So, although the videos were very informative, I'm still a bit confused. How different is a blow through vs draw through when it comes to signal quality? From what I've read, on this site and the web in general is that the slot style is the better choice for blow though. Chris in the pro-m video says that the slot style is not the best setup and should only be used in 05 and up cars. If running an 04 and older car then stick with a tonsil style MAF.

Thoughts?
 

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Well thanks again Ed,

Is the x-transfer function data in the Tuning workbook pro reliable?

I've also read elsewhere about adjusting the fueling table instead of the MAF transfer function. Seems like most people fiddle with the MAF transfer function to get the fuel dialed in but adjusting the fuel table makes more sense to me.

So, does the MAF transfer function need to be spot on before fiddling with the fueling table? I've got a VMP MAF but have used the BA5000 MAF data from the workbook. Does your recommendation to have it flowed still stand even though I'm using the workbook data?

Thanks,
Shawn

The Tuning Workbook MAF xfer function tables were correct for a particular MAF that was flowed (interestingly by Pro-M) years ago. MAFs manufactured today are similar but unless they have been calibrated they will be different than the data in the Workbook. This is one reason the SCT crowd got everyone pointed in the direction of fiddling with the MAF xfer function. If it was already wrong and fiddling could get a particular aspect of the problem, at a particular point in the engine operating rpm range closer why not fiddle, after all it's already wrong — we just don't know by how much.?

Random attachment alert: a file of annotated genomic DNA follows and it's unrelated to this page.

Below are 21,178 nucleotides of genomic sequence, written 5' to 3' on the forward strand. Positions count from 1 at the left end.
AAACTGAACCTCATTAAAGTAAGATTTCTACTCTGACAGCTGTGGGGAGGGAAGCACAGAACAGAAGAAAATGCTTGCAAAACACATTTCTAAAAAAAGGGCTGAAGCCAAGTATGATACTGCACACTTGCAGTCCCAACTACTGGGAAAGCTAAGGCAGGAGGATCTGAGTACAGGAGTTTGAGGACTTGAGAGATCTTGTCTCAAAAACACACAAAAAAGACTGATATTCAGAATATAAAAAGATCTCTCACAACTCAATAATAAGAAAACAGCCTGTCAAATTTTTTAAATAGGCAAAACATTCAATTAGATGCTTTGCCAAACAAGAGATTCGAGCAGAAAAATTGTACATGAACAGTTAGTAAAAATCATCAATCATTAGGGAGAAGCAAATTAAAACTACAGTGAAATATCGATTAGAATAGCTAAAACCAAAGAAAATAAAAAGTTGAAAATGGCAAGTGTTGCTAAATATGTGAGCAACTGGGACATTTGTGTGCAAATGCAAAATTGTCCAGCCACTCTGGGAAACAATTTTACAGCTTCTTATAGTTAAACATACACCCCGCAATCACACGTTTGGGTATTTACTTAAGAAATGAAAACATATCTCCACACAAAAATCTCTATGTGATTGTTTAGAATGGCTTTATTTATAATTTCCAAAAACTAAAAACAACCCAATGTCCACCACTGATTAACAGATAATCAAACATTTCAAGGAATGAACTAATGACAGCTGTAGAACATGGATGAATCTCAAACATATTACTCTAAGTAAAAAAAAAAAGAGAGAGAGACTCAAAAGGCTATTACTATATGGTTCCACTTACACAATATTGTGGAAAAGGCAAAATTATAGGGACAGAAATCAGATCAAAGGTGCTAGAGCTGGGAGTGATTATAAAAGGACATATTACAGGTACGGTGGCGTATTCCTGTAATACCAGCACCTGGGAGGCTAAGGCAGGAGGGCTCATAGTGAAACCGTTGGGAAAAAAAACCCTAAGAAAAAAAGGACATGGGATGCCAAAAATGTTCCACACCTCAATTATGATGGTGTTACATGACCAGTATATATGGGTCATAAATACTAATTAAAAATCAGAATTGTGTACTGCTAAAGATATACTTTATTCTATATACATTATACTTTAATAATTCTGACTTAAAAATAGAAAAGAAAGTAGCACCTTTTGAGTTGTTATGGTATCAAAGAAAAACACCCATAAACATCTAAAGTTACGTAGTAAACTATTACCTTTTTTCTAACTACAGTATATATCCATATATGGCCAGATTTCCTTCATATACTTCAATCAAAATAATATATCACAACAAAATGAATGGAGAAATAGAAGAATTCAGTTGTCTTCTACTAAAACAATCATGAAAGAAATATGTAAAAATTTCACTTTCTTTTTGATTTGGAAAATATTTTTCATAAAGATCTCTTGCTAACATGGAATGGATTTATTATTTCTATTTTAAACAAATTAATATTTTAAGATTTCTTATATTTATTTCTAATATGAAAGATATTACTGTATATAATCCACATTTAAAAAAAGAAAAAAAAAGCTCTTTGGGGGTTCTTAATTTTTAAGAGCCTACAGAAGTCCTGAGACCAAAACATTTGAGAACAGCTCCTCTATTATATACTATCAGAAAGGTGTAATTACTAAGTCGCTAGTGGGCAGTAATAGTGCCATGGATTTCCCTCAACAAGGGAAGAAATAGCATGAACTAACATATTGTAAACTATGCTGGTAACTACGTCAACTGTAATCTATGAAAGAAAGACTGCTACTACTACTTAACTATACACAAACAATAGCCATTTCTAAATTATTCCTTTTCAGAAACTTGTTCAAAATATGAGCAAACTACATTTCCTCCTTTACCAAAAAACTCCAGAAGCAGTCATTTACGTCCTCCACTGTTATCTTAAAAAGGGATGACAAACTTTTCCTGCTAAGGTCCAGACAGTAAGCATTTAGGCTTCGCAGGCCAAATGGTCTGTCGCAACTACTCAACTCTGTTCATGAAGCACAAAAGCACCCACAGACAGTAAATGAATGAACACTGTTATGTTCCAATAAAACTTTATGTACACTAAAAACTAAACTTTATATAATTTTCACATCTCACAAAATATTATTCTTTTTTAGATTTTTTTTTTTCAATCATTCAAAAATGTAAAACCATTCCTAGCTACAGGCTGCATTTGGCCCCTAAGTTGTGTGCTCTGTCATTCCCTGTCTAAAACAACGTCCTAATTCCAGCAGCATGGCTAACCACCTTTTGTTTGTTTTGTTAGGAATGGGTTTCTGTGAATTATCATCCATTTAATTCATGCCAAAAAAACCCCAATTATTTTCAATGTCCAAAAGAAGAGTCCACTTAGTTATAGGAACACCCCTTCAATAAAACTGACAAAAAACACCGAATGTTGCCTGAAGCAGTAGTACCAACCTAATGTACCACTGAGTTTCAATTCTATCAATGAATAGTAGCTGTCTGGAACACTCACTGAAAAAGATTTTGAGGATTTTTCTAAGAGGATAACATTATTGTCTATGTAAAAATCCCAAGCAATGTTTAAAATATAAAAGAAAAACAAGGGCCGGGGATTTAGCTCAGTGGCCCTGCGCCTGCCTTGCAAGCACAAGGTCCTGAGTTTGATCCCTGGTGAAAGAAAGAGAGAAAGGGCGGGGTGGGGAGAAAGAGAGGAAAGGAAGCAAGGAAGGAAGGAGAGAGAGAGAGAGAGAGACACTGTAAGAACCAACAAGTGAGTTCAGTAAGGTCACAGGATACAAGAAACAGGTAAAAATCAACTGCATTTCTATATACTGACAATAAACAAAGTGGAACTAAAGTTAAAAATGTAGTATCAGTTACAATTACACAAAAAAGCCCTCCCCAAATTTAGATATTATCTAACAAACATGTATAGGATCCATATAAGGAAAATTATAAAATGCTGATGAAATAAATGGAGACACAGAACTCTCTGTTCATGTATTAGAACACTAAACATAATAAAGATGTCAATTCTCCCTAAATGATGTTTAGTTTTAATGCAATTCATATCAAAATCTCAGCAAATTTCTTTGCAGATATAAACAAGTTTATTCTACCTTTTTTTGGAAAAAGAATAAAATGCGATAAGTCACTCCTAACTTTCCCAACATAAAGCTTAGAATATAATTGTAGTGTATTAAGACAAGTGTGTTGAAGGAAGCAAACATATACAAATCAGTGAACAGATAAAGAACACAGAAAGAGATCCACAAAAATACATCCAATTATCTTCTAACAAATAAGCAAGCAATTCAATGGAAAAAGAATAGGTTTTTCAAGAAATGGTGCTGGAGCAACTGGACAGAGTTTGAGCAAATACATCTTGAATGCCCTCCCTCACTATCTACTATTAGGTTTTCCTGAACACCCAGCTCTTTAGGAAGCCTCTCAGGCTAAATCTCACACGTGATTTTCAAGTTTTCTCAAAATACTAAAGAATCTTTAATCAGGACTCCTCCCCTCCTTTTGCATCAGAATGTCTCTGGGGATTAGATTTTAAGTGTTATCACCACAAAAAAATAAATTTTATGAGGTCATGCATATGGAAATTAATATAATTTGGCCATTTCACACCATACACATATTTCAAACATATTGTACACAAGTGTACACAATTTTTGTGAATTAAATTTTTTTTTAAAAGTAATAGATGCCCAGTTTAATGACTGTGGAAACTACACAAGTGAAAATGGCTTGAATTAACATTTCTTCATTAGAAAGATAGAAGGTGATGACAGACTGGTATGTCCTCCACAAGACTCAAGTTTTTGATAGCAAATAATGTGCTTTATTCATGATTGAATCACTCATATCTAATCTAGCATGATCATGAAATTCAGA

This is the absolute wrong way to tune the car. The approach is similar to putting injectors in the car that you don't know the flow characteristics of and then adjusting the AFR to get an injector pulse width that doesn't make the engine run too rich or too lean according to the O2 sensor(s). Will it work? Sure! Will it run as good as doing it the right way? Absolutely not! Will it create drivability problems that increase in severity the farther from the real settings required for the MAF and injectors you go — you bet.

There is always a way to fit a square peg in a round hole. The right way to assemble stuff is properly sized round pegs in round holes and properly sized square pegs in square holes. There are untold numbers of ways to do it wrong. There is only one way to do it right. Right works better.

BTW once the MAF xfer function is correct, it is stunning how quickly you can bring the fueling table around to what it is supposed to be. Your question about the VMP MAF and using the data from the Workbook has the same answer. The MAF needs to be flowed and likely calibrated. The MAF xfer table needs to be constructed from the calibrated MAF airflow performance and those will be the numbers you put into your MAF xfer function table in the tune.